**SUMMA****R****Y**

A mixture of two or more gases of fixed chemical composition is called a *nonreacting gas mixture. *The composition of a gas mixture is described by specifying either the *mole fraction *or the *mass fraction *of each component, defined as

*Dalton’s law of additive pressures *states that the pressure of a gas mixture is equal to the sum of the pressures each gas would exert if it existed alone at the mixture temperature and volume. *Amagat’s law of additive volumes *states that the volume of a gas mixture is equal to the sum of the volumes each gas would occupy if it existed alone at the mixture temperature and pressure. Dalton’s and Amagat’s laws hold exactly for ideal-gas mixtures, but only approximately for real-gas mixtures. They can be expressed as

Here *P**i *is called the *component pressure *and *V**i *is called the *component volume. *Also, the ratio *P**i */*P**m *is called the *pressure fraction *and the ratio *V**i */*V**m *is called the *volume fraction *of component *i. *For *ideal gases, P**i *and *V**i *can be related to *y**i *by

The quantity *y**i**P**m *is called the *partial pressure *and the quantity *y**i**V**m *is called the *partial volume. *The *P*-υ-*T *behavior of real gas mixtures can be predicted by using generalized compressibility charts. The compressibility factor of the mixture can be expressed in terms of the compressibility factors of the individual gases as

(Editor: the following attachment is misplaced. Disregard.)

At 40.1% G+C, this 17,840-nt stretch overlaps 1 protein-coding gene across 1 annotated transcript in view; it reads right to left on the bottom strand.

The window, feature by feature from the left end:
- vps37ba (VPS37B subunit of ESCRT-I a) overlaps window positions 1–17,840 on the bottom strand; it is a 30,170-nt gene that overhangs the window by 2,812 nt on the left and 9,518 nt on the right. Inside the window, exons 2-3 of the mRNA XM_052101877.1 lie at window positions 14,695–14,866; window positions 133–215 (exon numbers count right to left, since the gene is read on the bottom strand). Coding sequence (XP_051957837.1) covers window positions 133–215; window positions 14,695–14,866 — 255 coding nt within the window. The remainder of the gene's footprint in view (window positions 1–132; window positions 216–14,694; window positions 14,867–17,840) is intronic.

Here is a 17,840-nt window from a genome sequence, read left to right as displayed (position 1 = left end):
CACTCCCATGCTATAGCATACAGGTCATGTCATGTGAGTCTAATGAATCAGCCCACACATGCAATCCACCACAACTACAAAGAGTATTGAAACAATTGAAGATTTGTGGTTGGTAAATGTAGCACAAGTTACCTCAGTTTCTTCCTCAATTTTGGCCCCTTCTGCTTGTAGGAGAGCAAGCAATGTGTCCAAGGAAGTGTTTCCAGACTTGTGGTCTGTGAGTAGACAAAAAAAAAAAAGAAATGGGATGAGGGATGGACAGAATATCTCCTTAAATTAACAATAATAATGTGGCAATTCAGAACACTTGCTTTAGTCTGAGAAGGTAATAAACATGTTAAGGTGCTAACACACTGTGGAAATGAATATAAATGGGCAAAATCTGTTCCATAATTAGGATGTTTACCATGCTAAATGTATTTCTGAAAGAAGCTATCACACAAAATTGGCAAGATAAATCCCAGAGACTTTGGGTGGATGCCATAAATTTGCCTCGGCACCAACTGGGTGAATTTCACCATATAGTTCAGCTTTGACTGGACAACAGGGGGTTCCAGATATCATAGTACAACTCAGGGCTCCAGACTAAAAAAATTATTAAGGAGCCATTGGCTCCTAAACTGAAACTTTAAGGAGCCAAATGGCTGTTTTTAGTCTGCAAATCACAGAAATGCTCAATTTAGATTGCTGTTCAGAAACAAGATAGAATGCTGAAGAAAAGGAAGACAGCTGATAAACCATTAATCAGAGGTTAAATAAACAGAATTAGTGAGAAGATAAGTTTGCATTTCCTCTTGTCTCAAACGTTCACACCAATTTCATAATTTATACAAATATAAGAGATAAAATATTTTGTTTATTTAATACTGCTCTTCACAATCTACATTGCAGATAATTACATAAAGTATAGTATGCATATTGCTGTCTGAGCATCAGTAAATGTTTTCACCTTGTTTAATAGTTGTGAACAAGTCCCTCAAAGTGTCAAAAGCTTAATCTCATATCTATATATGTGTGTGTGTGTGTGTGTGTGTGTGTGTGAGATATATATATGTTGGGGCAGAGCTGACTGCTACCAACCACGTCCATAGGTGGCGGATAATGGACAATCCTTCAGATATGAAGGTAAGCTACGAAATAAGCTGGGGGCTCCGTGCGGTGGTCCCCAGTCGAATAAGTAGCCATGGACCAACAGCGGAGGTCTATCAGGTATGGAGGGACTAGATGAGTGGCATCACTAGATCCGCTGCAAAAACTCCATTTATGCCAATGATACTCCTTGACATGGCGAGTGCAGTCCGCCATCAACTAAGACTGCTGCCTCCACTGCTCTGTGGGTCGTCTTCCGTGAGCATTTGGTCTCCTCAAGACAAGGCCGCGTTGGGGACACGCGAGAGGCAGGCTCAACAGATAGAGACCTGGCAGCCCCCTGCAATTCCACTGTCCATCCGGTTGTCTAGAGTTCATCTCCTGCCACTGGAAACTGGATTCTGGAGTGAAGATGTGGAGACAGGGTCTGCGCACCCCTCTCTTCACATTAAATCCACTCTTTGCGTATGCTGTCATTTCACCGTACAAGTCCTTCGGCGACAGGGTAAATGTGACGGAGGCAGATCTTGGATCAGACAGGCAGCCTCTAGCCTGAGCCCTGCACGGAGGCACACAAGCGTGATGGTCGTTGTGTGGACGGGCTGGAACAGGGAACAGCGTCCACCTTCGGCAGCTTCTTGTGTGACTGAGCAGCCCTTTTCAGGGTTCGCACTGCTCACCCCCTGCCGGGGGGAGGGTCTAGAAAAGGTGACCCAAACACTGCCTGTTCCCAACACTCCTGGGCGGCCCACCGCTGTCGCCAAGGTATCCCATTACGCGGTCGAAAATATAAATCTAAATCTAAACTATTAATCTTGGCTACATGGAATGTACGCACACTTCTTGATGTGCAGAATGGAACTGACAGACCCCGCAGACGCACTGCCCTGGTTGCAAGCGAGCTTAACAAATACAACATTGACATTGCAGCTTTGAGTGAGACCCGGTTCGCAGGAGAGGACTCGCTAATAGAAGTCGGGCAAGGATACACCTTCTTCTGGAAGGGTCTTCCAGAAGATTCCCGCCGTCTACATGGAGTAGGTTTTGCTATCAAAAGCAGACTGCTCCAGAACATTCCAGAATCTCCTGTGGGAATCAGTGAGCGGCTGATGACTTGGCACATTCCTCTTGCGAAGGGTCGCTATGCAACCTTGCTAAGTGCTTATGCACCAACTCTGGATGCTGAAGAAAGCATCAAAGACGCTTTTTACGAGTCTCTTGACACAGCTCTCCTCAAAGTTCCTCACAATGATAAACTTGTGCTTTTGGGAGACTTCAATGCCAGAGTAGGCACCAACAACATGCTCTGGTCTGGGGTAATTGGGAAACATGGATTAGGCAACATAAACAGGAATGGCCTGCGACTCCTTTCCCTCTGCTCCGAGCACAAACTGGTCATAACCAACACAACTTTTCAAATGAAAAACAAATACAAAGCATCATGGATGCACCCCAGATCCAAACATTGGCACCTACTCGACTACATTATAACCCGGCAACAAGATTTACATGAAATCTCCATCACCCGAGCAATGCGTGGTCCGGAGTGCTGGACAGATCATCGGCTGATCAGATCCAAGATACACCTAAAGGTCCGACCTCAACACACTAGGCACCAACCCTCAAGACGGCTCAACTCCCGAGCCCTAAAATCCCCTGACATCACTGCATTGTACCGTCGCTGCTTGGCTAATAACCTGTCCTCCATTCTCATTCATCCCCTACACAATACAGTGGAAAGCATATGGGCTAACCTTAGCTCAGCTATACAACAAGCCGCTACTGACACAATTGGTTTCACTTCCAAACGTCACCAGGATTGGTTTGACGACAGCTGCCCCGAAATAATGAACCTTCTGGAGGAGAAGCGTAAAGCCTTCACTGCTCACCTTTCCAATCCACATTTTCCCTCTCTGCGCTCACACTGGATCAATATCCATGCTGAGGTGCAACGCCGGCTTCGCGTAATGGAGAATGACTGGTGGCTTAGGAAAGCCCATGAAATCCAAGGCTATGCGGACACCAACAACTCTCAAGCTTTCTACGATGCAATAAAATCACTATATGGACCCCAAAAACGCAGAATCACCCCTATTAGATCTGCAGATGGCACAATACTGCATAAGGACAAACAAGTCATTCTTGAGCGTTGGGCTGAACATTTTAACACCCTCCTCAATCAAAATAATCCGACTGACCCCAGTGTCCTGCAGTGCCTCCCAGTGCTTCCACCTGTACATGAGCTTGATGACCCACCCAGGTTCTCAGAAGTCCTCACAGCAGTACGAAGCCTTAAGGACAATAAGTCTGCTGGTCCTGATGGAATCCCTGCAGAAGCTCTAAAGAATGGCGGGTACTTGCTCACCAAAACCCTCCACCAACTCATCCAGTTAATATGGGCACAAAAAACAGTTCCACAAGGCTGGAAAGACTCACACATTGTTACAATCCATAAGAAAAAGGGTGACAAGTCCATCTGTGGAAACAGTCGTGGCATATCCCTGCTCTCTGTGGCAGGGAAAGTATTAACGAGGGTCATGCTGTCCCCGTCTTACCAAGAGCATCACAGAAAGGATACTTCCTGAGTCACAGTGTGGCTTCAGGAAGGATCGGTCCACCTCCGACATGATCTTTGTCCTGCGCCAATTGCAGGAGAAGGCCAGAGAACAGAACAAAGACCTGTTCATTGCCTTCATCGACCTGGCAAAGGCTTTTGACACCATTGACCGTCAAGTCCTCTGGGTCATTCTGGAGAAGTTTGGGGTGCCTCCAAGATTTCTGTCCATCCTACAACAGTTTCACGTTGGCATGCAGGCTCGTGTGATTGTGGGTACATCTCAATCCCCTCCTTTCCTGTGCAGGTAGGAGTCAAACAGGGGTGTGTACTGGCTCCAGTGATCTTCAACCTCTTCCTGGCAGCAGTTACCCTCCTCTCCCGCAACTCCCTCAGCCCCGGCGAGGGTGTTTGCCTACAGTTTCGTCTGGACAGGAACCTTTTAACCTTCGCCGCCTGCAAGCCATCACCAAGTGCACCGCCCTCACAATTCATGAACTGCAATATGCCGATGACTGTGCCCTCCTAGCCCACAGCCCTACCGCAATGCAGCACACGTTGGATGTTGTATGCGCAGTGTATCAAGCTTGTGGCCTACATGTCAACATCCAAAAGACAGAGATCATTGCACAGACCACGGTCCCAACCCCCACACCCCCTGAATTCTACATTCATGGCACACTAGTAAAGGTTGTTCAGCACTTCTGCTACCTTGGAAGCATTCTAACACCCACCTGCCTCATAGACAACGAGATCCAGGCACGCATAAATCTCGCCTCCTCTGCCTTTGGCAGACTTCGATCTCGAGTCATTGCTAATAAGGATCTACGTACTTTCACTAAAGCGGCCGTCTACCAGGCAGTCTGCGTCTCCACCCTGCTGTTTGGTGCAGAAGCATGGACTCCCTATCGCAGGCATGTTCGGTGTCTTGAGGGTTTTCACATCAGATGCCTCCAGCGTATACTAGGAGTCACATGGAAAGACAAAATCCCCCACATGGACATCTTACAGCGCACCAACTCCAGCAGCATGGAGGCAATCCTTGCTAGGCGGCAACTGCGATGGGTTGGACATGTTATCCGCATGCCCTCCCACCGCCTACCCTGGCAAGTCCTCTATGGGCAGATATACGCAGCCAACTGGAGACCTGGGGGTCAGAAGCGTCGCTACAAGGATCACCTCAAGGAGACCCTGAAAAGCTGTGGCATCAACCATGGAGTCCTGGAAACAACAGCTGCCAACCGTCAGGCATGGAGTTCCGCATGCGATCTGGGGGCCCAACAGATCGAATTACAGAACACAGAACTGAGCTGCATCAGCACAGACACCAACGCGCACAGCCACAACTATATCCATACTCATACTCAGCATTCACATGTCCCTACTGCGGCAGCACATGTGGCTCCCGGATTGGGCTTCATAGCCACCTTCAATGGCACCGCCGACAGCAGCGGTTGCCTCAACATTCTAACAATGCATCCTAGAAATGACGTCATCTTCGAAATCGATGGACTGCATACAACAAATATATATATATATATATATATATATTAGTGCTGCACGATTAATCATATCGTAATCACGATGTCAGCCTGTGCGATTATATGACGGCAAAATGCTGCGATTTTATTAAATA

where *Z**i *is determined either at *T**m *and *V**m *(Dalton’s law) or at *T**m *and *P**m *(Amagat’s law) for each individual gas.

The *extensive properties *of a gas mixture, in general, can be determined by summing the contributions of each component of the mixture. The evaluation of *intensive properties *of a gas mixture, however, involves averaging in terms of mass or mole fractions:

These relations are exact for ideal-gas mixtures, and approximate for real-gas mixtures. The properties or property changes of individual components can be determined by using ideal-gas or real-gas relations developed in earlier chapters.

The air in the atmosphere normally contains some water vapor, and it is referred to as *atmospheri**c air. *By contrast, air that contains no water vapor is called *dry air. *In the temperature range encountered in air-conditioning applications, both the dry air and the water vapor can be treated as ideal gases. The enthalpy change of dry air during a process can be determined from

The enthalpy of water vapor in the air can be taken to be equal to the enthalpy of the saturated vapor at the same temperature:

and *T*2 is the adiabatic saturation temperature. A more practical approach in air-conditioning applications is to use a thermometer whose bulb is covered with a cotton wick saturated with water and to blow air over the wick. The temperature measured in this manner is called the *wet-bulb temperature T*wb, and it is used in place of the adiabatic saturation temperature. The properties of atmospheric air at a specified total pressure are presented in the form of easily readable charts, called *psychrometric charts. *The lines of constant enthalpy and the lines of constant wet-bulb temperature are very nearly parallel on these charts.

Most air-conditioning processes can be modeled as steady- flow processes, and therefore they can be analyzed by applying